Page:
Of Bank Holidays, Severe Drought and Conservation

Stange bedfellows in the topic I suppose, but it is what it is.  Yesterday, being a federal holiday and bank holiday meant a half-day at work.  So around lunch yesterday, I took off to meet my wife for lunch before heading home to do some things around the house, but along the way, I was noticing some of the sad signs of the sever drought that we are in.

For those that don't know much about Atlanta, we are in a bad way in terms of water.  So severe that the entire northern 1/3 of the state is under a complete outdoor watering ban, and they are starting to talk about water consumption limits per household.  At issue is our water reserves come primarily from two lakes, Lanier (Chattahoochee River) and Allatoona (Etowah & Coosa Rivers).   Unfortunately, with Atlanta's normally wet August afternoons having been and gone in a very dry fashion, these rivers are now at their lowest points in decades, and dropping at a rate of 12" per week, the metro Atlanta area is in full on crisis mode regarding water supplies. 

With the dry weather continuing, it is only going to get worse (oddly, it's thundering and raining as I type this, but one rain shower isn't going to make much of a dent in the deficit).  

All of this got me to thinking about my own conservation efforts, and how I can expand them.   When I bought the scooter a little over a year ago, a huge part of the motivation was to conserve gas and money spent on gas.  That little mental shift led me to some other conservation oriented actions that over the year have become habits.  I now recycle shopping bags when I go grocery shopping, and have placed a renewed emphasis in the household of using recyclable materials.  We buy and recycle aluminum, glass and plastic.  We stopped running partial loads of laundry or dishes.  But, how can we expand upon these basic things, particularly in light of the worsening water situation?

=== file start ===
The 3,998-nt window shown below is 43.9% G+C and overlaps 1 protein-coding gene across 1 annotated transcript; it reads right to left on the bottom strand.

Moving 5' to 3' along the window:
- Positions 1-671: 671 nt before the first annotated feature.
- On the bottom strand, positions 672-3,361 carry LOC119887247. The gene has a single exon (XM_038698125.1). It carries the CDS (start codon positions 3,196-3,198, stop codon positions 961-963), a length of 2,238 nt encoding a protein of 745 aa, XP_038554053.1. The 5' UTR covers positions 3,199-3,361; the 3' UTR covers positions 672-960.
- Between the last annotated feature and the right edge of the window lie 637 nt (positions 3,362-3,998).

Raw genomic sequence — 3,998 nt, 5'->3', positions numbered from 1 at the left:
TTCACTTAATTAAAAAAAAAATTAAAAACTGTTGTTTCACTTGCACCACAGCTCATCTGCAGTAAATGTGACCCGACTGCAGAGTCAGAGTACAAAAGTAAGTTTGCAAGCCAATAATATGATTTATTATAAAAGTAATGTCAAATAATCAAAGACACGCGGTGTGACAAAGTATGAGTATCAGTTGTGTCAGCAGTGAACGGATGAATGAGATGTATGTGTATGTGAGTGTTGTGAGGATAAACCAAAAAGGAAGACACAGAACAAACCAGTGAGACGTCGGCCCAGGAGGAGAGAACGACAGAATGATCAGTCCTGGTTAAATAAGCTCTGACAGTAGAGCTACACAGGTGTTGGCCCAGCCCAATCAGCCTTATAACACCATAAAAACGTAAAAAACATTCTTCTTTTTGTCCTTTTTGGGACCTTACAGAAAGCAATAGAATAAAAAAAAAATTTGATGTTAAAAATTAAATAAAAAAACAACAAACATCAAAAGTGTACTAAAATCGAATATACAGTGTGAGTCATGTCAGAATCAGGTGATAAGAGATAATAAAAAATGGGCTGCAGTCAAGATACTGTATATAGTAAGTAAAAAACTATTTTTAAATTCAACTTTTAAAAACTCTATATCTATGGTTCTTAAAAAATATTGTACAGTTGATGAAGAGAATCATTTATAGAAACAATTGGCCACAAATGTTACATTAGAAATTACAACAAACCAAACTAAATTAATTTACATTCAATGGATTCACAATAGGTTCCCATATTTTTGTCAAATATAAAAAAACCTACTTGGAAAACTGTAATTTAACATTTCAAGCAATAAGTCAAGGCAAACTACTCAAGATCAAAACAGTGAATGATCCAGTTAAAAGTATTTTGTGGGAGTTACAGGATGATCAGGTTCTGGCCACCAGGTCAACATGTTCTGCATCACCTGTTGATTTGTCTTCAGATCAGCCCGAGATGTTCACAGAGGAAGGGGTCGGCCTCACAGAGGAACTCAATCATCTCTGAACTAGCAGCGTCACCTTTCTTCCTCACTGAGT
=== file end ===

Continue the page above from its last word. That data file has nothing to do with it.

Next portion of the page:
It's not like I water my grass, it's bermuda, you can't kill it even if you try, it'll go dormant if it gets too dry, but I do have some indoor plants, and some annuals that I maintain in the yard that do require occasional watering.   I do still take showers, we do have an almost 2 year old child, and the kids still have to be relatively clean for school.   We don't wash our cars.  So what can we do?  So yesterday, I spent the day going through the house looking at 'ways to conserve more'.  

Fortunately, the house is new enough, that all of the commodes are high efficiency commodes that use less water than older styles.  I don't think I can reduce them much more, but I did find one faucet the showed evidence of a slow drip, so it will be replaced this weekend, as well as one toilet that looked like it has a slow drip.  Add a rebuild kit to the list.  I also checked all of the shower heads in the house.  only one had a water flow restrictor in it, so I've got 2 of those to add to the list.  These will help, but it doesn't address the plants, which need water.   In my wanderings, I found a source for water for the plants.  The air conditioner, which we don't use all that often is clearly generating a fair amount of condensation anytime it kicks on, so here's the plan.  Buy a 5 gallon bucket and a small pump with a couple of feet of hose to extend the drain from the condensation drain tube to dump the condensation into the bucket, which I intend on burying in the ground.  I will then add a small pump that I can use to pull the water out to fill a watering can for watering the plants, and an overflow, that allows the bucket to drain into a flower bed anytime it overflows.  

So, tonight, I have a scooter trip to the nearby Lowes for some supplies.  Perhaps it's time for us to start adding small cisterns for rainwater and condensation collection for use in watering our yards, water reclamation is a good thing.

Content by dru_satori, edited on a Mac using SandVox (because I'm lazy)